Yet we discussed certain situations where we already **knew** two possible paths and just had to decide which one was better. In the next step we let the computer find out the path.

What we can do is going step by step towards the target regarding both methods we discussed before. The following picture shows a simple map we have to check. When starting at the first point we have **8 possibilities** to continue (4 in straight and 4 in diagonal direction) so we calculate the **score** and **estimated target distance** for each of them.The results are shown in the small text-boxes below:

(I used the **Manhattan** formula to calculate the estimated distance here)

As you can see the **lowest-rated** tile is indeed the best choice to continue with. What we do in code now is adding these 8 tiles to the **open list**. The open list contains all **possibilities** where we could expand the search.

After that we loop through the **whole** open list again to make sure we don't skip any shorter path than the current. If we wouldn't do that the algorithm might get stuck in a death-end not continuing the search from another point.

At the moment there are only 8 tiles in the open list so we'll get to the lowest-ratet tile right next of the start point. From there we check again all 8 possible tiles to continue with. To prevent double-checking we move all checked tiles to the **done list** (at the moment that's only the start tile).

The white tiles are next to check and the purple tiles remain on the **done list**. The yellow tiles are on the **open list** already because we added them in the last step. What we can do here is comparing the score (passed way) of these tiles and check if we can reach them better from the current tile.

If so we have to update that tile's parent and set the new score. Parent means the tile which added this tile to the open list. We need this for **re-constructing** the way later. Changing the parent is quite important, this allows the code to merge the shortest paths together. In the sample picture black arrows show the relationship between the tiles. All tiles that are on the open or done list point to their parent tile.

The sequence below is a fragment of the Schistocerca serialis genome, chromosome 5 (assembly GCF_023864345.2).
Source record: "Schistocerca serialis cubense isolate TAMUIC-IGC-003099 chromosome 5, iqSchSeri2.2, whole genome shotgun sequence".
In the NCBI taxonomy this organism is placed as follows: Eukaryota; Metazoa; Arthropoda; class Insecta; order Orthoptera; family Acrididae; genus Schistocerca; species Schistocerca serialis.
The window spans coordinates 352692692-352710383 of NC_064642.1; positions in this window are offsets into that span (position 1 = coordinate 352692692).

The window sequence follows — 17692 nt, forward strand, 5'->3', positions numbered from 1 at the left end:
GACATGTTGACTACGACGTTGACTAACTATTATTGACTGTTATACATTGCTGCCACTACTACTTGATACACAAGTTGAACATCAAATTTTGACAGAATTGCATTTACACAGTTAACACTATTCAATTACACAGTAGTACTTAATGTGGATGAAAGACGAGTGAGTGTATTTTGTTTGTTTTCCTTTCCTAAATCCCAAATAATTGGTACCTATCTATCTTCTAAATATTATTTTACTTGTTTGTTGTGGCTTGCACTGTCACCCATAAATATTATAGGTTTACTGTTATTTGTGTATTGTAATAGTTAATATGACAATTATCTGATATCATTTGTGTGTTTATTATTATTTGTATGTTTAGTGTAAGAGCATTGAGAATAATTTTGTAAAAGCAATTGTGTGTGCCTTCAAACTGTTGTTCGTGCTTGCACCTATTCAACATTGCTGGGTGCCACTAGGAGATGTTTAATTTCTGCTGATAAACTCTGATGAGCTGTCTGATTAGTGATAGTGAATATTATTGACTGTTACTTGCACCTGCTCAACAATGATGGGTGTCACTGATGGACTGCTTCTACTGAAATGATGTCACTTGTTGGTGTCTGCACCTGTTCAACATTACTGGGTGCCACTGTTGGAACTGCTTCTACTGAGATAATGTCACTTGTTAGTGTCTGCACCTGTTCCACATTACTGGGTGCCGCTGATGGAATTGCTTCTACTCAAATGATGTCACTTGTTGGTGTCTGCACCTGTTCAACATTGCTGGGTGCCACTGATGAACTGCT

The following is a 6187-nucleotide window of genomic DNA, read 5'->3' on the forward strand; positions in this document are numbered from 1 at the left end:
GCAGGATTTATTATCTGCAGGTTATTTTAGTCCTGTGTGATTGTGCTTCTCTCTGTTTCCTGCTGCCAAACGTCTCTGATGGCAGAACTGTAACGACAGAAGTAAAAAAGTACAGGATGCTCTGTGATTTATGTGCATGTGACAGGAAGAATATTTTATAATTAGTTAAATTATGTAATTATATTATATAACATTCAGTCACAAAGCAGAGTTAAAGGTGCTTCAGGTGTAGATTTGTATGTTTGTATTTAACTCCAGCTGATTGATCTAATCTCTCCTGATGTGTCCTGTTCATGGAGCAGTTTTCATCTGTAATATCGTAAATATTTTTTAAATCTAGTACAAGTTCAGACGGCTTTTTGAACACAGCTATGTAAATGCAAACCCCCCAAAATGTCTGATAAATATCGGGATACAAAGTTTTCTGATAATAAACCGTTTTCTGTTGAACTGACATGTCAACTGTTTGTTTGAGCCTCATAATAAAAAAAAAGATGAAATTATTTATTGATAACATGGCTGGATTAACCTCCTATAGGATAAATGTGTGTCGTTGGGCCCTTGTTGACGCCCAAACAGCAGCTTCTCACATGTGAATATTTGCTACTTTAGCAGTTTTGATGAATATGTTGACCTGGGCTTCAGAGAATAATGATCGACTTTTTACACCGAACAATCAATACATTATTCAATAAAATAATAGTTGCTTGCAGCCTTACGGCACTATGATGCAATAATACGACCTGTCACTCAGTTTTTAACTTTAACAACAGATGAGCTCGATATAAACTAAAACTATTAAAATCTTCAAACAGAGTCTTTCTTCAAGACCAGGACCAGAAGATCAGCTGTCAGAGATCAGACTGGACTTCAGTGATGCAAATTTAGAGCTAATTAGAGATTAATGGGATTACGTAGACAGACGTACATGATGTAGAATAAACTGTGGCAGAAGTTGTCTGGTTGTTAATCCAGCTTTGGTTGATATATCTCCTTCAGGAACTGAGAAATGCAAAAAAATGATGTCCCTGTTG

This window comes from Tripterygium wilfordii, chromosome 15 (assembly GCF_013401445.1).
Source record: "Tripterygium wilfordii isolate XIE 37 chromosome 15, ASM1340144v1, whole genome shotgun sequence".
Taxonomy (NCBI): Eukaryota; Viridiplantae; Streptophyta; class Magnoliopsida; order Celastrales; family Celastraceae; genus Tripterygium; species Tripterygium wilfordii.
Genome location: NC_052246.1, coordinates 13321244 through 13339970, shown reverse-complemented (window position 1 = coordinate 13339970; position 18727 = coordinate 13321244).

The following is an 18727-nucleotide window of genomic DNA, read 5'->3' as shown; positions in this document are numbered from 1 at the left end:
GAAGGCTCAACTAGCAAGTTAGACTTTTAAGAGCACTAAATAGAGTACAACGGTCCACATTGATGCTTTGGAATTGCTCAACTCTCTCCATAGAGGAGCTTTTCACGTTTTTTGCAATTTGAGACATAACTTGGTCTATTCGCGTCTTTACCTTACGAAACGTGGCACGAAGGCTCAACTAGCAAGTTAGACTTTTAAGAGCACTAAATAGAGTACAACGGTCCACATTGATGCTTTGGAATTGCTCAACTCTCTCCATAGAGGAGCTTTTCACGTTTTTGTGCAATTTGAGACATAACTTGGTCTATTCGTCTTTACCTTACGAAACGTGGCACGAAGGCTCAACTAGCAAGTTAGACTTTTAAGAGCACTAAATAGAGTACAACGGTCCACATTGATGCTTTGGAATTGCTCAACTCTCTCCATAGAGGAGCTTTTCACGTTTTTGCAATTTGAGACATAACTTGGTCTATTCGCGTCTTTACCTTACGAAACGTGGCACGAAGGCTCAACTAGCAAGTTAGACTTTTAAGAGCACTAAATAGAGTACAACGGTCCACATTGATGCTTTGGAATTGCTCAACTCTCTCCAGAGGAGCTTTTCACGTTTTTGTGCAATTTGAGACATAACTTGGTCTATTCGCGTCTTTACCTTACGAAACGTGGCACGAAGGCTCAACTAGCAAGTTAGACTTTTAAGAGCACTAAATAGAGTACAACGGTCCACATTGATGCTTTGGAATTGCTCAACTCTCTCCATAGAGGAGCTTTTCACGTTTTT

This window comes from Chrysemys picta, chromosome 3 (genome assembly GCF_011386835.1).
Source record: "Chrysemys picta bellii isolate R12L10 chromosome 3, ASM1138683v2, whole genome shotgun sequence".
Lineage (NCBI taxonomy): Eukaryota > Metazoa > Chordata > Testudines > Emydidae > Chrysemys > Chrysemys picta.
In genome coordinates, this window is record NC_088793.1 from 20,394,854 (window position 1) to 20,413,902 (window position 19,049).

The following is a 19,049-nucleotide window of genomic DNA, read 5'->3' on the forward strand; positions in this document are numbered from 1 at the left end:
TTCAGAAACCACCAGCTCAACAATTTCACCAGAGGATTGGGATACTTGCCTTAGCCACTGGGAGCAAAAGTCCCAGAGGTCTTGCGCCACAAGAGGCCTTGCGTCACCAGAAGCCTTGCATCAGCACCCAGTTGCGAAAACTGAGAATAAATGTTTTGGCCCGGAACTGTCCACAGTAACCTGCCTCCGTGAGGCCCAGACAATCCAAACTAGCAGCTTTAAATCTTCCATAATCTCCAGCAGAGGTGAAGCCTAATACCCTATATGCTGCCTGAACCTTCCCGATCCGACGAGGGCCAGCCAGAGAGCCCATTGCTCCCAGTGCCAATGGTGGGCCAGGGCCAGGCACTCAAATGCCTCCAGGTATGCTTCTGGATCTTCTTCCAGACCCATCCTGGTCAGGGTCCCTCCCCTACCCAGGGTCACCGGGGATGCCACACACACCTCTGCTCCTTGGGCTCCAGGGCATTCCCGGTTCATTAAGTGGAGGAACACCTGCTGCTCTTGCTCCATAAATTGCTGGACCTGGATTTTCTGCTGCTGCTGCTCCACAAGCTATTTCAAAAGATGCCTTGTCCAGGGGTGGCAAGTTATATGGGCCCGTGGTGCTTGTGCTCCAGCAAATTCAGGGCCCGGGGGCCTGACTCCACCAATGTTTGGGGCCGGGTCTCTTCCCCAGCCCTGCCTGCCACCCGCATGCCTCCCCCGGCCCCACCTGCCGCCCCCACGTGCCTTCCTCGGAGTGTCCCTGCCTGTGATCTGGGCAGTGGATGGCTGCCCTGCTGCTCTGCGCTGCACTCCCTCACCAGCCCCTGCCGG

The start tile is already on the **done list** so we skip it. The 3 white tiles are completely **new possibilities** so we add them to the open list.

Now we repeat the last step expanding the search into the best direction:

We again get 3 more tiles we add to the **open list** but oh wait, one of them is the **goal** already! At this point we can stop the search and re-construct the path we went.

Basically we just follow the arrows (parents) **backwards** from the goal until we reach the **start tile** again. You can see the result in the picture below:

Now this was the **best case** where we had to scan a **straight line** of tiles to reach the goal, therefore the algorithm only had to check 4 tiles which is exactly the length of the final path. In real games however the code will have to check much more tiles to find out the best way.

This surely was a very simple demonstration but regarding all points we discussed this will work for any maze or terrain. The concept of **open** and **done** lists makes sure we expand the search in all possible directions without **double-checking** any nodes. Furthermore the open list allows us to find better ways of reaching a certain point and update the path if necessary. Since every tile is linked back to it's **parent** we can easily **re-construct** the final path when done.

Now that we're done with the theory we can go on **coding** the algorithm.

- Previous step Path finding theory
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